Operating Agencies

All features of the Deer Creek Division are operated and maintained by the Provo River Water Users Association. The Metropolitan Water District of Salt Lake City operates and maintains the aqueduct system.

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The first written report concerning this territory was made by John C. Fremont in the account of his expedition of 1843. General William H. Ashley led a party of fur traders into the West from St. Louis in the spring of 1822, and in 1825 established a trading post at Utah Lake known as Fort Ashley. The Provo River and the city of Provo are said to have been named after a trapper named Provost who was in the vicinity of Utah Lake as early as 1820. In March 1849, a group went southward from Salt Lake with the intention of establishing a colony on the Provo River. The settlement, started at a place called Old Fort Field, is now within the city limits of Provo. A fort was built and crops planted; over 200 acres were plowed the first year for wheat, rye, and corn. In August 1850, settlements were made at American Fork, Lehi, and Pleasant Grove. In 1856, Brigham Young outlined a plan for the use of Provo River water much the same as the plan used 80 years later by Reclamation.


Utah Lake supplied irrigation water for some areas in the Salt Lake Valley; however, during the drought years 1931-1935, storage in Utah Lake fell from 850,000 to 20,000 acre-feet. It became apparent that construction of the Provo River Project was essential to provide an adequate water supply. The project plan resulted from extensive investigations conducted at various times after 1922 by the Bureau of Reclamation in cooperation with the Water Storage Commission of Utah. The desperate water shortage experienced by Salt Lake City in the 1930s and the consequent request to the government for assistance in obtaining a dependable water supply for Salt Lake Valley, gave rise to a concerted effort to obtain approval of the Provo River Project. The city of Provo and five other communities in Utah County, as well as Salt Lake City, all needing additional domestic water supplies, joined with the irrigation interests to sponsor the project. The Provo River Water User`s Association was organized to repay the government for the cost of the project in accordance with Reclamation law.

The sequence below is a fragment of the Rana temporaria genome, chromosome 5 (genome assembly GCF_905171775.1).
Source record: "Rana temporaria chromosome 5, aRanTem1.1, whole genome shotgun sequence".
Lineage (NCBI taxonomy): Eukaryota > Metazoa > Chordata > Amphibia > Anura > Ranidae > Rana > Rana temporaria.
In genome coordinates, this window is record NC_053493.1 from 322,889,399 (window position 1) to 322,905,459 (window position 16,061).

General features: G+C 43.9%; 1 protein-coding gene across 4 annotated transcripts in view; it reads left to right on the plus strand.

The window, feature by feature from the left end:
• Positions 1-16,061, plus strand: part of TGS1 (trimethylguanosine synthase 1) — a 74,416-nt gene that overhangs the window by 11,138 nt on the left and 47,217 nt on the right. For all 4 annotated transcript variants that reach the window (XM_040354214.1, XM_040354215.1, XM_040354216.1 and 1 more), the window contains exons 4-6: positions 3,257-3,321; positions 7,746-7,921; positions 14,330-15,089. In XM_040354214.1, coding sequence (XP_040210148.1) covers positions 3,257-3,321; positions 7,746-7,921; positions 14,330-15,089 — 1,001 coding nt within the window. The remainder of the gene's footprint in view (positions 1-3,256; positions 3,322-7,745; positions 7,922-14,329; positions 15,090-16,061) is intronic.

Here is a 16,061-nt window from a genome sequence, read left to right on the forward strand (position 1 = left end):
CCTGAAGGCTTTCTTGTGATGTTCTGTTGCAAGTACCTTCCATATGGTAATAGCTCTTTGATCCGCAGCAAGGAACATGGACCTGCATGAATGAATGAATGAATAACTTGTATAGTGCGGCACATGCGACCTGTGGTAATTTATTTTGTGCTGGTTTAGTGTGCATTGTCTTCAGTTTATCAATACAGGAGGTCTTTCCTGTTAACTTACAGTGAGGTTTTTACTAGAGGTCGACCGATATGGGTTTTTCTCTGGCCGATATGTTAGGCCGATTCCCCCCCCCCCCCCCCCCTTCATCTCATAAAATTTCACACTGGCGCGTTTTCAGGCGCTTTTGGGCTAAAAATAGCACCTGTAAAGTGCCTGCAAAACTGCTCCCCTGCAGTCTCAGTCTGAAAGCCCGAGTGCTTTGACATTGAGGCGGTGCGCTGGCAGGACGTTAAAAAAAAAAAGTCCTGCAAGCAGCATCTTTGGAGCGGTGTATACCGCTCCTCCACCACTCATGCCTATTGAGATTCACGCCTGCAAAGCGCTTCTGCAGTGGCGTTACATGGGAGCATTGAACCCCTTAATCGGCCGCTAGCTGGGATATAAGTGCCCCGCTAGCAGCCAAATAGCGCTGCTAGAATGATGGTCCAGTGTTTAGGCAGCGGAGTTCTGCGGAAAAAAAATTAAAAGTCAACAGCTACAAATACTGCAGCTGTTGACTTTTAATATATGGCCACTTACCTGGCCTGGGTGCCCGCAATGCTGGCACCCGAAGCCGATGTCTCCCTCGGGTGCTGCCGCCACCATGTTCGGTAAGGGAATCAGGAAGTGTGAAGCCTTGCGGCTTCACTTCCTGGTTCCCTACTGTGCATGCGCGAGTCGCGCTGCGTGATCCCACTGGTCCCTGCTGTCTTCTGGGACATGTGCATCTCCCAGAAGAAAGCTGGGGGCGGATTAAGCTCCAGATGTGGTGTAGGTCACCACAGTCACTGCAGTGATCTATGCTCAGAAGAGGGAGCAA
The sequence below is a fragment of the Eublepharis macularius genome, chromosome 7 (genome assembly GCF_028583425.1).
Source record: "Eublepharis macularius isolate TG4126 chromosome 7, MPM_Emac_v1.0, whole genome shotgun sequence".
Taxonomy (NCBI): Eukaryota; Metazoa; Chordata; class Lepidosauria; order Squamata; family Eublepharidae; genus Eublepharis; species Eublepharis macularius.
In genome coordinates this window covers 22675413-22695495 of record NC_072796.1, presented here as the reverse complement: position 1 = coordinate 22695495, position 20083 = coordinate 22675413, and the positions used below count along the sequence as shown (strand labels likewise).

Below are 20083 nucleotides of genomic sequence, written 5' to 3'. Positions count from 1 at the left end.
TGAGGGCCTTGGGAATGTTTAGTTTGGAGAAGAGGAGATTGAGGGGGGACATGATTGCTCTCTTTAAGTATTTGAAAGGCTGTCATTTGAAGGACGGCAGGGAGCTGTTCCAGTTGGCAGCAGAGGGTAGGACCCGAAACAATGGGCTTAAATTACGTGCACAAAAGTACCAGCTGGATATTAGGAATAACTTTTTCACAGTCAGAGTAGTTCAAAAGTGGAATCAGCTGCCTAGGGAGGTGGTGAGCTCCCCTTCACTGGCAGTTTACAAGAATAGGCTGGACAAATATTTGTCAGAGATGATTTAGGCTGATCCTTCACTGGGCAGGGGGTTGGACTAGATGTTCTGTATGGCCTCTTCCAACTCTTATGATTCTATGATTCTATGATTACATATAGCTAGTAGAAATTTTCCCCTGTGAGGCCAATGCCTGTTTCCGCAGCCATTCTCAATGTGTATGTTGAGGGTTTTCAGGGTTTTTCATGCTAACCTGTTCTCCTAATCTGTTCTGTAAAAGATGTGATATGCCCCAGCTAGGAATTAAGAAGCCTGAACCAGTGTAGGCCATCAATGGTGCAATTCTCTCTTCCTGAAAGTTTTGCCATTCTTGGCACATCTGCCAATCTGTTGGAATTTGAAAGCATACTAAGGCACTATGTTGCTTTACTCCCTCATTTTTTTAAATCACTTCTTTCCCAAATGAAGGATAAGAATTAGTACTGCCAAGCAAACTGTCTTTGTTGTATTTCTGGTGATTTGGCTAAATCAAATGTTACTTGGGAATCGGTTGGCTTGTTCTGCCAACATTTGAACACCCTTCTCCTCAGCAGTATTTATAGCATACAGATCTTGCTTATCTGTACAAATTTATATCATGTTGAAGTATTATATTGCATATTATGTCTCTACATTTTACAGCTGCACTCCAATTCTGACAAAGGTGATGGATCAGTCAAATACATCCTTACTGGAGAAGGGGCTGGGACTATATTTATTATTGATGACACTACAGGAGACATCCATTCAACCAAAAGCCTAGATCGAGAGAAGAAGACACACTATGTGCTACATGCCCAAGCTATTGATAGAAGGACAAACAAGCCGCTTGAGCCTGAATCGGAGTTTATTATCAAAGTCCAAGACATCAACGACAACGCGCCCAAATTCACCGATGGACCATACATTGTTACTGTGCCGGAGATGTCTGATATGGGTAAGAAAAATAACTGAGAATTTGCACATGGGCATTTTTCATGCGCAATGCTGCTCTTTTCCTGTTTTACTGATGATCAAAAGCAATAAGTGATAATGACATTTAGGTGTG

Construction of the project was initiated under the provisions of the National Industrial Recovery Act of June 16, 1933, and approved by the President on November 16, 1935, under the terms of subsection B of section 4 of the act of December 5, 1924 (43 Stat. 701). The Salt Lake Aqueduct was approved by the President on October 24, 1938. Deer Creek Powerplant was found feasible and authorized by the Secretary of the Interior in August 20, 1951, under the Reclamation Project Act of 1939.


Construction of the project began in May 1938, the first water becoming available in 1941 upon the completion of Deer Creek Dam.

Construction of some features of the project was severely hampered by wartime scarcities of manpower, materials, and funds. Work on the Duchesne Tunnel had to be stopped in 1942, although construction continued on a small scale on the canal system and Salt Lake Aqueduct. In 1947, full-scale construction was resumed. Construction of features of the Aqueduct division was started in 1939 and completed in 1951.

The Deer Creek Powerplant was completed in 1958.

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A supplemental water supply has been provided for 48,156 acres of highly developed farmlands, thus assuring maturity of valuable crops. Principal crops are alfalfa, grain, peaches, apples, pears, sugar beets, and canning crops, such as sweet corn, peas, and tomatoes.

Municipal and Industrial

Municipal and industrial water service is provided for the metropolitan water districts of Salt Lake City, Provo, Orem, Pleasant Grove, Lindon, American Fork, and Lehi. An average annual amount of 73,454 acre-feet is delivered to 479,221 persons.


Deer Creek Reservoir is on the Provo River about 16 miles northeast of Provo, Utah. Because a main highway crosses the dam, many visitors see the dam and reservoir during the year. The reservoir provides boating and excellent fishing in season, primarily for perch and native, rainbow, and brown trout. Four boat concessions, each with boats to rent to the public, are located on the shore and reservoir. Camping, swimming, boating, water skiing, and other forms of recreational use have increase dramatically. The Utah State Division of Parks and Recreation has administering responsibility. A new boat launching ramp, camp, and picnic facilities have been provided.

Flood Control

The Deer Creek Reservoir has 110,000 acre-feet of capacity assigned for flood control. The Provo River Project has provided an accumulated $22,000,000 in flood control benefits from 1950 to 1999.

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Last updated: May 11, 2011